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Britain is making the biggest rate hike since 1995, the last of the aggressive hikes.

Central banks in the US, Canada, Australia, Switzerland and elsewhere have been lining up for aggressive rate hikes recently and the European Central Bank last month made its first rate hike since 2011. .

Japan, which has yet to raise rates this cycle, is the chosen dove among the 10 major developed economies.

In total, these central banks have so far raised rates in this cycle by a total of 1,315 basis points.

Here is an overview of the position of policy makers in the race to control inflation.

G10 interest rate:


Last week, the Federal Reserve carried out its second consecutive rate hike of 75 basis points. Fed officials reiterated their determination to control runaway inflation through tighter monetary policy.

US inflation hit 9.1% in June, the highest level in over 40 years. Markets estimate a 48% chance of a third 75 basis point move in September. Even if concerns about growth increase, analysts believe that controlling inflation will remain the Fed’s priority.


US inflation remains at high levels:


Last month, the Bank of Canada made the first 100 basis point rate hike among the world’s advanced economies in the current policy tightening cycle. It raised its key rate to 1.5%.

With annual inflation at 8.1%, the highest in 39 years, analysts say another big rate hike is likely.

Canada in the hawkish camp:


The Reserve Bank of New Zealand made its sixth consecutive rate hike on July 13, raising the official bank rate by 50 basis points to 2.5%, a level not seen since March 2016.

It remains comfortable with its aggressive tightening path planned to curb runaway inflation.

The Reserve Bank of New Zealand is getting aggressive:


The Bank of England on Thursday raised its key rate by half a percentage point to 1.75% – its highest level since the end of 2008.

But the BoE warned that Britain was facing a recession with a 2.1% drop in output from peak to trough, similar to the 1990s but well below the impact of COVID-19 and slowdown caused by the global financial crisis of 2008-2009.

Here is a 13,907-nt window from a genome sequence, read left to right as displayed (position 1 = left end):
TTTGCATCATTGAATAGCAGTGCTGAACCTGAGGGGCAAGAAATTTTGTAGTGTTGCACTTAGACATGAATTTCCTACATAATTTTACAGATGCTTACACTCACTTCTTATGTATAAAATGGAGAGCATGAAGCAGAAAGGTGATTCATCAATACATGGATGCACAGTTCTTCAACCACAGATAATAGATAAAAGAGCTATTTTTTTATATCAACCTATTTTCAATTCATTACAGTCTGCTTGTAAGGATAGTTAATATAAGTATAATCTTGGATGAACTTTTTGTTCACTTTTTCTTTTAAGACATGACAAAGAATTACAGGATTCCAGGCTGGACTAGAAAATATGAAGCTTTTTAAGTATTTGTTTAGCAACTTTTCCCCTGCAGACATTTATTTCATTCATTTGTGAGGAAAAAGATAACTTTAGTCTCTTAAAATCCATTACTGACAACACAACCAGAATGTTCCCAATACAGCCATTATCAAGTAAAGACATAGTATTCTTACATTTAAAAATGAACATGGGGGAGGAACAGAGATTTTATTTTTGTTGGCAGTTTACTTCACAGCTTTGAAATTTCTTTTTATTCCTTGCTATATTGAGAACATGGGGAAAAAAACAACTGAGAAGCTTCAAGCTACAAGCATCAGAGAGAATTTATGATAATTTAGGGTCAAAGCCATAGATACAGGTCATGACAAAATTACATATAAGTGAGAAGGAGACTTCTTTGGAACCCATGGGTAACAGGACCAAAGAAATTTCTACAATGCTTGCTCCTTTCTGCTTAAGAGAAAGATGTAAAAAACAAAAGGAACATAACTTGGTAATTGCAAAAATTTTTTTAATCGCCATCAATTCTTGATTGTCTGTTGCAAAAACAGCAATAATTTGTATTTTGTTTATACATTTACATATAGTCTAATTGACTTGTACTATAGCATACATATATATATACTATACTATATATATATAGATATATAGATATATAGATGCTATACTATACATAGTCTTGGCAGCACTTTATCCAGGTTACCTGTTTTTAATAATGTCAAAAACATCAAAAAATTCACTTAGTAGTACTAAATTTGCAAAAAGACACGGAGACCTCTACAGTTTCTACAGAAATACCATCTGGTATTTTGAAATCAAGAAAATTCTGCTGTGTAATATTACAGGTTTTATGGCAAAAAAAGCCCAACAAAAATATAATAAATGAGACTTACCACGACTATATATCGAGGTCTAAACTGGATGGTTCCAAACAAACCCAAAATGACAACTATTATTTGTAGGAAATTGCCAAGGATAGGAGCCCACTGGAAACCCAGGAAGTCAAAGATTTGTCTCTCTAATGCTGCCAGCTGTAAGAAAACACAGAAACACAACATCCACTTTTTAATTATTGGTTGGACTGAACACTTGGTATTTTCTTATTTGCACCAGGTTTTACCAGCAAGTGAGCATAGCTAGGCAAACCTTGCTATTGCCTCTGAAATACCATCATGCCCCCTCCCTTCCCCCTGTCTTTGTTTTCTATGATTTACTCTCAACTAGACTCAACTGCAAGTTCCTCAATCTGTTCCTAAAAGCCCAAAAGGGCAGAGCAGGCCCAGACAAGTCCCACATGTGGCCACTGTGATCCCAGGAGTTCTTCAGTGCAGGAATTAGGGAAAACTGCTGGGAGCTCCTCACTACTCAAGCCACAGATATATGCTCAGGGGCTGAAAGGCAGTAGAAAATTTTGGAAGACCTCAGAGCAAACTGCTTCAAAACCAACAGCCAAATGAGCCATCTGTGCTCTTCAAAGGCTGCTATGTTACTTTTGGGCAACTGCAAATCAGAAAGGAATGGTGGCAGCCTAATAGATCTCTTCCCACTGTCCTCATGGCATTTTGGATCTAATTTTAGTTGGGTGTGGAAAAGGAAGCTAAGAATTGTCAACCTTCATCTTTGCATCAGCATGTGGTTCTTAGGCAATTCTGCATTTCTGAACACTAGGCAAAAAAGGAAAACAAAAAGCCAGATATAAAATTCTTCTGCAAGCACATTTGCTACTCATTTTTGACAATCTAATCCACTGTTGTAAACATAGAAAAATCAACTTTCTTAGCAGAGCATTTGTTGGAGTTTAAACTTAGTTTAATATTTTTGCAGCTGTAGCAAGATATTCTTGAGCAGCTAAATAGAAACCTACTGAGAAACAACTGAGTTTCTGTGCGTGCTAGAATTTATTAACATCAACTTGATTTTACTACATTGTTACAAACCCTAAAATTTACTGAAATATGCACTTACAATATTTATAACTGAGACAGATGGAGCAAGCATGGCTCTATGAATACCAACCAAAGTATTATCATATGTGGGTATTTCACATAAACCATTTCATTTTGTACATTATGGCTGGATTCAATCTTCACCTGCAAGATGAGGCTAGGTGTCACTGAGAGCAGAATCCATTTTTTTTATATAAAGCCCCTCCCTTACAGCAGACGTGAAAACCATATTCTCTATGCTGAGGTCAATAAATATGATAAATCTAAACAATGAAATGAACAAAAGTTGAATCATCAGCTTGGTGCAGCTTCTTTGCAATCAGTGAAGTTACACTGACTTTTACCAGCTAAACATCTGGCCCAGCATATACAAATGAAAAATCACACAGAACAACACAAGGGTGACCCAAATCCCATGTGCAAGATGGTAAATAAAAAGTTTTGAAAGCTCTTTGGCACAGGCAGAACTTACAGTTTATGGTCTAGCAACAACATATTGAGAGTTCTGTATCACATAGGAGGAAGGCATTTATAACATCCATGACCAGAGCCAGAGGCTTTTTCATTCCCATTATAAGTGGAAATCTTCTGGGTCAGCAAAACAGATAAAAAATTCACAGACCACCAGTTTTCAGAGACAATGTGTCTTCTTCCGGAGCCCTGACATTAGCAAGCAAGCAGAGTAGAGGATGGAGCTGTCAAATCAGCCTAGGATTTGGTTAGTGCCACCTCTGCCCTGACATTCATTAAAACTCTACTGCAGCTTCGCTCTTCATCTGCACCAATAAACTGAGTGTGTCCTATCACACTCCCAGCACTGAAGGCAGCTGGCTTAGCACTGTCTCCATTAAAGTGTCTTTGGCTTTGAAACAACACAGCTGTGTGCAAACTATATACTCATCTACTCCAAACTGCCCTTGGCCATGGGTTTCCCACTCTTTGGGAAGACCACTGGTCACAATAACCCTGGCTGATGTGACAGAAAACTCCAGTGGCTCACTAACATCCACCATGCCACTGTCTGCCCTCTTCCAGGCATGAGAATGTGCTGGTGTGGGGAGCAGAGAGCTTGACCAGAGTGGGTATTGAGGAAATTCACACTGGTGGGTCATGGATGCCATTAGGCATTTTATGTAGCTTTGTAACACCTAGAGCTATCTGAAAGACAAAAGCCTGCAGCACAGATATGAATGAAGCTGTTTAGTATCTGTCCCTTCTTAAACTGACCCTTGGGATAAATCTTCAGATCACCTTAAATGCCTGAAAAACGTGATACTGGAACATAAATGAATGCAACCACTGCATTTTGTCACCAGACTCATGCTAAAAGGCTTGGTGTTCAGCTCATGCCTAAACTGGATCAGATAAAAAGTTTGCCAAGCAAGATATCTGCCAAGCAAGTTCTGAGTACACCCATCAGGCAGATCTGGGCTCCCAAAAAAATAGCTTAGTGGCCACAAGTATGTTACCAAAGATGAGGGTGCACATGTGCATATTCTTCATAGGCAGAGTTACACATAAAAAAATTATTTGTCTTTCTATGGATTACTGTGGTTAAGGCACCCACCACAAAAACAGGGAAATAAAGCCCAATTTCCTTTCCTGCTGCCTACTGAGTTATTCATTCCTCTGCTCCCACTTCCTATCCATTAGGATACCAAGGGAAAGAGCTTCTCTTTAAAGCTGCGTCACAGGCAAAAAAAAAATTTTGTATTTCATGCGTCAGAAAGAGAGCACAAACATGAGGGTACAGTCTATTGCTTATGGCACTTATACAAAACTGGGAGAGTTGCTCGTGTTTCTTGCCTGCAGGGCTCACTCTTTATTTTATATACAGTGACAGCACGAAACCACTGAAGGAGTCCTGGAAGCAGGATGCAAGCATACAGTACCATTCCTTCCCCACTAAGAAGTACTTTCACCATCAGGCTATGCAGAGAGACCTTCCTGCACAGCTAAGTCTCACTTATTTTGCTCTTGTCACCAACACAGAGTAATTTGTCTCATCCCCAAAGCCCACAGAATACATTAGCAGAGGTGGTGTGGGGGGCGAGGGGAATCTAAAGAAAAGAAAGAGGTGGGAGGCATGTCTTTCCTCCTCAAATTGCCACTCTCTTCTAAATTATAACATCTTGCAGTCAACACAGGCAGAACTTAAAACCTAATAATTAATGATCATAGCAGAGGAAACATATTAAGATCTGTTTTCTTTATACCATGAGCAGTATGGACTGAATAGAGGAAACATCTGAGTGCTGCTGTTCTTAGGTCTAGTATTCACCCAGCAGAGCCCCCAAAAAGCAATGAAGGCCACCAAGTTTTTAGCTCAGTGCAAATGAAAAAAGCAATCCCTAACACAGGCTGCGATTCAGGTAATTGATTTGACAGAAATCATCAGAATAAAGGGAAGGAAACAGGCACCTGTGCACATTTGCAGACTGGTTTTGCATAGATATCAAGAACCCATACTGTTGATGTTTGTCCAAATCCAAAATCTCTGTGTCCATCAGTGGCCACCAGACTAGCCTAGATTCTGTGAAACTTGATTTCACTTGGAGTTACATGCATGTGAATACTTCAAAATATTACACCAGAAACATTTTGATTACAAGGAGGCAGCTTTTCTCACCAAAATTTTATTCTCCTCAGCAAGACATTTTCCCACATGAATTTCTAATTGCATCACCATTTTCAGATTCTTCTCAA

BoE rate movements:


Norway, the first major developed economy to launch a rate hike cycle last year, raised rates by 50 basis points on June 23 to 1.25%, the biggest single hike since 2002 .

Norges Bank plans to raise rates by 25 basis points in each of its four remaining monetary policy meetings in 2022, although larger increases are also possible, Governor Ida Wolden Bache said.


The Reserve Bank of Australia raised rates by 50 basis points on Tuesday, tightening its policy for the fourth consecutive month. But it has tempered its forecasts for further increases, as it foresees an acceleration in inflation but also a slowdown in the economy.

The RBA has now made 175bp hikes since May, taking its key rate to 1.85%, in the most drastic tightening since the early 1990s.

Movement of G10 policy rates:


Another laggard in the fight against inflation, the Swedish Riksbank raised its interest rate by half a percentage point on June 30 to bring it to 0.75%, its highest increase in more than 20 years.

Last February, the Riksbank forecast a no-change policy until 2024, but Governor Stefan Ingves now expects rates to hit 2% in early 2023 and has said a move of 75 percentage points is possible.


Last month, the European Central Bank raised its deposit rate by 50 basis points – more than expected – in its first rate hike since 2011 to combat runaway inflation. The decision to bring rates to 0% ended an eight-year experience of negative rates.

The bank is expected to raise rates again at its next meeting on September 8.

ECB monetary policy:


On June 16, the Swiss National Bank (SNB) unexpectedly raised its interest rate by 50 basis points to -0.75%, the lowest in the world, sending the franc soaring.

The franc’s recent weakness has helped push Swiss inflation to 14-year highs and SNB Governor Thomas Jordan has said he no longer sees the franc as highly valued. This opened the door to further rate hikes.


Japan is the restrained dove. In July, the Bank of Japan kept interest rates ultra-low at -0.1% and signaled its determination to keep them that way, even though it forecast inflation to exceed its target this year.

BOJ Governor Haruhiko Kuroda has said he has no plans to raise rates or raise the 0.25% implicit cap set for the bank’s 10-year bond yield target , as Japan is still recovering from the pandemic and its terms of trade have deteriorated.

The BOJ is the last dove standing:

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